Source: U.S. Defense DepartmentSource: U.S. Defense Department

According to recent reports, a number of Google employees have resigned from the company amid its involvement with the military pilot program Project Maven.

The program, which is led by the United States Defense Department, relies on artificial intelligence (AI) and machine learning to analyze drone footage for “interesting” objects.

At the outset of the collaboration, more than 4,000 Google employees had created and signed a petition requesting that Google cease its involvement with the program, stating in the petition, “We believe that Google should not be in the business of war.”

Likewise, members of the Tech Workers Coalition and a number of academics have created and signed their own petitions requesting that Google abandon the program.

Established in 2017, Project Maven analyzes and flags footage captured by drones. Once anything of interest is captured, a human analyst reviews the footage.

“People and computers will work symbiotically to increase the ability of weapon systems to detect objects,” said Drew Cukor, chief of the Department of Defense’s Algorithmic Warfare Cross-Function Team in a statement released by the Defense Department.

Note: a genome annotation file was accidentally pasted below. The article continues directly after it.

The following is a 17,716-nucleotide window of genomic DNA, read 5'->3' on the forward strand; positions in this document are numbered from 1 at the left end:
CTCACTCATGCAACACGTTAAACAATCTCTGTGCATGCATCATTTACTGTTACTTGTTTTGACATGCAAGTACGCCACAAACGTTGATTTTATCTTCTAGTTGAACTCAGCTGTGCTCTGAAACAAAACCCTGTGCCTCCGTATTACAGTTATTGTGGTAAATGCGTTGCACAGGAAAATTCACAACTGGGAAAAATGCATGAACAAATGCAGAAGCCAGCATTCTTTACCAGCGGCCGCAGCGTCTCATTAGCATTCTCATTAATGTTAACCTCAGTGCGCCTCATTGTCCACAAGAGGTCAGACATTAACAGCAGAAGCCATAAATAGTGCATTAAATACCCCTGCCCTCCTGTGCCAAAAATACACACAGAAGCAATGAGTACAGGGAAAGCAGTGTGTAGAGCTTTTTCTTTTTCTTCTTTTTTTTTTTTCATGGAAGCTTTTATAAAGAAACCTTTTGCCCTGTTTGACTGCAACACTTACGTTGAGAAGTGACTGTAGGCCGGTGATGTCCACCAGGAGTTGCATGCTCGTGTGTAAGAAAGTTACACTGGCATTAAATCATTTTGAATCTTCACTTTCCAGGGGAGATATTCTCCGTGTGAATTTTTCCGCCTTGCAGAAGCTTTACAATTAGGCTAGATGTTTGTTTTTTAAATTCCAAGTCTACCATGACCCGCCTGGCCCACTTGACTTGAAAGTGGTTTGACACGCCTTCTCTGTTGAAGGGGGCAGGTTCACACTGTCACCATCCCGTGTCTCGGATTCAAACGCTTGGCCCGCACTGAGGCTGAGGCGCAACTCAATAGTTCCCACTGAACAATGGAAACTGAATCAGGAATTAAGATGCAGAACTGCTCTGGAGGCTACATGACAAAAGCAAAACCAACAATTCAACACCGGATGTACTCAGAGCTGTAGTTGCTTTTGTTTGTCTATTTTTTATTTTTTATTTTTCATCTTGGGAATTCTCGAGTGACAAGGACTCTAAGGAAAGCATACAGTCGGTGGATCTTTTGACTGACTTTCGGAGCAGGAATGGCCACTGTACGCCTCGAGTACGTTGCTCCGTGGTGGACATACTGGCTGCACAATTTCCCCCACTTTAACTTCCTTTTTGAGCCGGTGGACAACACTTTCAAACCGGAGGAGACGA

Responding to the initial backlash, a Google spokesperson said that, “the technology flags images for human review, and is for non-offensive uses only. Military use of machine learning naturally raises valid concerns. We’re actively discussing this important topic internally and with others as we continue to develop policies and safeguards around the development and use of our machine learning technologies."

Unhappy that the tech giant hasn’t dissolved the collaboration, the nearly dozen departing employees are reportedly citing lack of transparency and the dismissal of employee apprehension surrounding its involvement with such programs as reasons for leaving the company.

According to the report, “Resigning employees’ frustrations range from particular ethical concerns over the use of artificial intelligence in drone warfare to broader worries about Google’s political decisions — and the erosion of user trust that could result from these actions.”

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